Notes from the Combine Part II

Randy Lange of The Record and Jets Confidential was on the scene at the NFL combine workouts in Indianapolis. Here is the second of two installments of Gang Green items from Randy's exclusive Combine Notebook:<BR><BR>

Bailey chaser

Herman Edwards must really love four-time Pro Bowl cornerback Champ Bailey. Why else would the Jets, one year after their embarrassing free agent hemorrhage to the Washington Redskins, want to business with the 'Skins, Joe Gibbs notwithstanding?

But that's what happened at the combines over the weekend, when reports say the Jets provided several proposals for Washington to mull over in a trade for Bailey, whose contract demands were to rich for even Daniel Snyder's blood.

On Tuesday, one of those offers wafted into the public sector -- defensive end Shaun Ellis, running back LaMont Jordan and tight end Anthony Becht for Bailey. However, one player agent familiar with the talks said that offer was ``old news.''

``That was hot Friday and Saturday, then it cooled off Sunday and Monday,'' the agent said. ``Maybe it's back on, but I heard all Denver had to do was dot some i's and cross some t's.''

Indeed, after the Broncos came to a seven-year restructuring with Pro Bowl middle linebacker Al Wilson, they and the Redskins were back Wednesday talking about a Bailey-for-Clinton Portis swap.

Sources felt it was possible the Jets didn't have much of a chance of derailing that deal and that a Redskins source floated out the names on the Jets' side of the trade only to goose the Broncos into lowering their demand for a second-round pick along with Bailey.

Also, a Jets source hinted that the leaking of the Gang Green names was not accurate. For instance, one report said Ellis, coming off his first Pro Bowl appearance, was never part of the proposed trade.

If that's the case, then the Redskin source who floated the terms of the deal could be said to be driving a wedge between Ellis, entering his contract year, and the Jets.

For all these reasons, it's probably a good idea for the Jets not to do business with The Daniel.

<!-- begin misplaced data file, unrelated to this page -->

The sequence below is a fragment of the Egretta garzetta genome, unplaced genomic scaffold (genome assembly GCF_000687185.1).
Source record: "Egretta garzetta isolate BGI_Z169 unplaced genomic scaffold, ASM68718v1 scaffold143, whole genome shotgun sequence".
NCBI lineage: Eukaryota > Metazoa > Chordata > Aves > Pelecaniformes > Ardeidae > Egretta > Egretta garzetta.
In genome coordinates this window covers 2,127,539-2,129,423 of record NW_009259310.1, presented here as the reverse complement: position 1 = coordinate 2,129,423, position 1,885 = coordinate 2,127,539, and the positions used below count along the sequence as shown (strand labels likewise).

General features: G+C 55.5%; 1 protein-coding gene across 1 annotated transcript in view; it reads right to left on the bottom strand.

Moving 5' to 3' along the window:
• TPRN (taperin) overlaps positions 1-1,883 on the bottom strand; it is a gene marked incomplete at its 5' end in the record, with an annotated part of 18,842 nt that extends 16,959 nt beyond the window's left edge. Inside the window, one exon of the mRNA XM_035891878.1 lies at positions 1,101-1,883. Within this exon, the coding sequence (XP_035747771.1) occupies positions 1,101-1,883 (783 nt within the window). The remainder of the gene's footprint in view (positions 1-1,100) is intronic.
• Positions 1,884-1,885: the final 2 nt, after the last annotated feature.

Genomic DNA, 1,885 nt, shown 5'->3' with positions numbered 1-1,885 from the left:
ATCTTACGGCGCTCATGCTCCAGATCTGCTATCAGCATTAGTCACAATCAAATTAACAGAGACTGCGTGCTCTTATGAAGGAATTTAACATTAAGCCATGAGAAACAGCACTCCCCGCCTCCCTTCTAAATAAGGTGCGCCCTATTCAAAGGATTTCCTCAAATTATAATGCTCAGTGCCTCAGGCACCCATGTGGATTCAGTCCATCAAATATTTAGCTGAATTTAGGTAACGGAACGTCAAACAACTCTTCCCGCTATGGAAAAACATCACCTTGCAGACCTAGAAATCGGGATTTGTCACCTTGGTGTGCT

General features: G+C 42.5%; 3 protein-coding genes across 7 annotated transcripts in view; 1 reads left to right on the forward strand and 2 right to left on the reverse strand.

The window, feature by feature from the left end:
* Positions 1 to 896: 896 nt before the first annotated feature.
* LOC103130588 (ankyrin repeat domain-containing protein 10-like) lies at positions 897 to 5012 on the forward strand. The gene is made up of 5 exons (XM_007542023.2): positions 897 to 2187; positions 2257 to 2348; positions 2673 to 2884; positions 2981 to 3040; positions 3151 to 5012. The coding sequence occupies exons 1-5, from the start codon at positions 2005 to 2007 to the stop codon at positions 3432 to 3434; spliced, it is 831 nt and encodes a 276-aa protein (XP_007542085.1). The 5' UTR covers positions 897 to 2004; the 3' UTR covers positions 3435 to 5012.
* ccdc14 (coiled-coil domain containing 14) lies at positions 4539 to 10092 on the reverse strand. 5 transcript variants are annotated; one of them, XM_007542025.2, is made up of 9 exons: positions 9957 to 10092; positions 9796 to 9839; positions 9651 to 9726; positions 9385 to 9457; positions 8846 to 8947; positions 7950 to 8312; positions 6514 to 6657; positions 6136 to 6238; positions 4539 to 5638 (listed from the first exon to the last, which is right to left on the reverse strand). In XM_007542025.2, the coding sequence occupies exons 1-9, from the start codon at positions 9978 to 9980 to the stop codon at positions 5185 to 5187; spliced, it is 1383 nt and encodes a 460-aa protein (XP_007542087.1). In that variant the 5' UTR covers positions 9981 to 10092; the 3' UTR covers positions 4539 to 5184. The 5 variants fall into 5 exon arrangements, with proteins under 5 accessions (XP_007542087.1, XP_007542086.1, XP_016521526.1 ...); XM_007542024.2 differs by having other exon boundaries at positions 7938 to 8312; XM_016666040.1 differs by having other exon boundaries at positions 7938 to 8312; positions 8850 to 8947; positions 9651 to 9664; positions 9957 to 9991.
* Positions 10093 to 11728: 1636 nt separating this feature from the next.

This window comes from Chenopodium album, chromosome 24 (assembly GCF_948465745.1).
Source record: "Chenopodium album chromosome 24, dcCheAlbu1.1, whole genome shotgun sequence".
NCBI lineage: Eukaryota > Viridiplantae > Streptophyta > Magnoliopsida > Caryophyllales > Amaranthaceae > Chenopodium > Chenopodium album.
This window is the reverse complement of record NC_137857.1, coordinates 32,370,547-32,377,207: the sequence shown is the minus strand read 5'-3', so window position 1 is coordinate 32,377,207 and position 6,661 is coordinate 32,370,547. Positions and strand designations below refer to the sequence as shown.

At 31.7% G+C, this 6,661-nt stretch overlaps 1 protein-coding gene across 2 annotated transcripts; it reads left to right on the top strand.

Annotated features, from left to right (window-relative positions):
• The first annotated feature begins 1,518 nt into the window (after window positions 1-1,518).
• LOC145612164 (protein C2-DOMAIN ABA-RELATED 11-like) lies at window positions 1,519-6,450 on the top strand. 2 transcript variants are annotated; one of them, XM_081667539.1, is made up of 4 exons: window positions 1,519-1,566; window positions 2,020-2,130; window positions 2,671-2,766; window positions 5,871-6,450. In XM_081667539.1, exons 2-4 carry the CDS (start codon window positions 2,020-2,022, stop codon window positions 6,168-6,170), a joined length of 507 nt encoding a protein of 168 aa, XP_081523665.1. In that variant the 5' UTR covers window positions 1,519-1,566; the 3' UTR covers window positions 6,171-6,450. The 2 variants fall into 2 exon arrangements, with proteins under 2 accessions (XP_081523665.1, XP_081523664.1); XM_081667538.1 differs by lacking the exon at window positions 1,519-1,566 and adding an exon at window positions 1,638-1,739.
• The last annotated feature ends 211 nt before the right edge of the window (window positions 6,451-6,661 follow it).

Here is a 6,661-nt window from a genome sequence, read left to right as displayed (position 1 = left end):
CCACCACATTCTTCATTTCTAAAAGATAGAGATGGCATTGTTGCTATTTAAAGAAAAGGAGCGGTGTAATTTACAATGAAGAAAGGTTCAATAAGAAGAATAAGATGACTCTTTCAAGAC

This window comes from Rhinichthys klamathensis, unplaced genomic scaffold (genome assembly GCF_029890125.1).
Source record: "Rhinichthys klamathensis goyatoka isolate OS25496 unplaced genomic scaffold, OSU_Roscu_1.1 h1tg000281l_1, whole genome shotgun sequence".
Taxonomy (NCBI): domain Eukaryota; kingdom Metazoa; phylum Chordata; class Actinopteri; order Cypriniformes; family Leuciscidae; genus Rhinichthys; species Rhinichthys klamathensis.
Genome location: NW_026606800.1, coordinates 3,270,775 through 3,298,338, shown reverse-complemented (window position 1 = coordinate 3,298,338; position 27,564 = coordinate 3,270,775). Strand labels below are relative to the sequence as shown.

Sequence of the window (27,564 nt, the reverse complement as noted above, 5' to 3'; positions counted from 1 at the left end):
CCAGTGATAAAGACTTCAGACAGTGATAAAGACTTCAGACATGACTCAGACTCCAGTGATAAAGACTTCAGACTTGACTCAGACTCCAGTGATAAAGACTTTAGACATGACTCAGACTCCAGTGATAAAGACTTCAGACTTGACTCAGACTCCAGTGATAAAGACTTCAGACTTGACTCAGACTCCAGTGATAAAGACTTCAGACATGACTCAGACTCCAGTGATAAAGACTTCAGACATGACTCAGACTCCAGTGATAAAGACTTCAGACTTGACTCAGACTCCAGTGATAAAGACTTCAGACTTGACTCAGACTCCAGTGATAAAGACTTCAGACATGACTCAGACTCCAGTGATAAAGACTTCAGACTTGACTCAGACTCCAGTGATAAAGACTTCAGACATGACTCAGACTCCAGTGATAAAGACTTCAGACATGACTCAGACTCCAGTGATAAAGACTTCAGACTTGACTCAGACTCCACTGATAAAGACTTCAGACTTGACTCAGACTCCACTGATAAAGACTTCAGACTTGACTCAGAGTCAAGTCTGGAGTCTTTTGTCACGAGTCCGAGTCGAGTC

The wide picture

The Jets' general areas of need can be captured in two words: ``defense'' and ``wideout.'' In some combination of first-day draft picks and unrestricted free agency, they needed to find one or two linebackers, a corner, a safety, and that elusive big wide receiver.

Free agent receivers really aren't a deep group -- Keyshawn Johnson, older and slower, could be headed for Bill Parcells in Big D, while Terrell Owens comes with baggage, not to mention at least one Sharpie, and Tennessee restricted FA Justin McCareins, while attractive, may not be worth the first-round compensation the Jets would likely have to pony up.

Then as far as the draft, a player like Roy Williams of Texas is an eye-catcher, but he figured to be a top-10 pick with the Jets sitting and drooling at No. 12.

That is, unless Mike Williams of Southern Cal enters the draft. The Trojan underclassman was still pondering whether to make that move this week. If he does, he could get into the top 10, and that could push Roy Williams toward Gang Green.

It would be a nice fit. Williams is a nice target at 6-foot-2 and 212 pounds, and his Texas style -- possession receiver with a huge yards-after-catch component -- would play nicely off of Santana Moss' emergent skills.

And Williams has a nicely balanced attitude about his impending step up in class. After all, he chose to stay at Texas last season instead of coming out early.

``I wasn't ready for the NFL,'' he said during a break in his combine activities. ``I needed to improve my run blocking and running crisper routes. I think I got that accomplished.''

Williams also wasn't taking a back seat to Larry Fitzgerald, the Pittsburgh receiver being pegged to go as high as second overall in the draft.

``We played in two different offenses,'' Williams said. ``Larry, he had a lot of deep balls to my short ones. But I can take turn the short one into a long one. I've got a special talent.''

View

Denny Marcin, the Jets' new D-line coach, had some high visibility at the combine. He wasn't seeking said visibility, but he's just a guy who, with his balding pate, portly build, colorful shirts and friendly nature is hard to miss.

Before and after scouting the linemen at the combine, Marcin has been hard at work at Weeb Ewbank Hall evaluating the holdovers he'll be coaching on the Jets' line. And one guy he was impressed with was Bryan Thomas.

``I've watched about 10 of last year's games, and whenever I get a chance, I'll sneak another one and watch it,'' Marcin said. ``I didn't have Bryan as highly rated [two drafts ago] as the Jets did, but I'll tell you what, he showed me some things late in the season. There are some things you can coach and some things you can't coach. You can't coach motor. And he's got a motor.''

Another positive for Thomas in Marcin's book is that he didn't spend a lot of time on the ground -- that's a no-no for Denny.

``You can't fall down and you can't get pancaked,'' Marcin said.

``And you can't let offensive linemen cut[-block] you. I'll let our guys get away with getting cut once in a game, but that's it.''

It's true that Thomas didn't make an abundance of plays filling in for John Abraham the second half of the season, but at least Marcin seems to believe that Thomas has an upside. Let the coaching begin.

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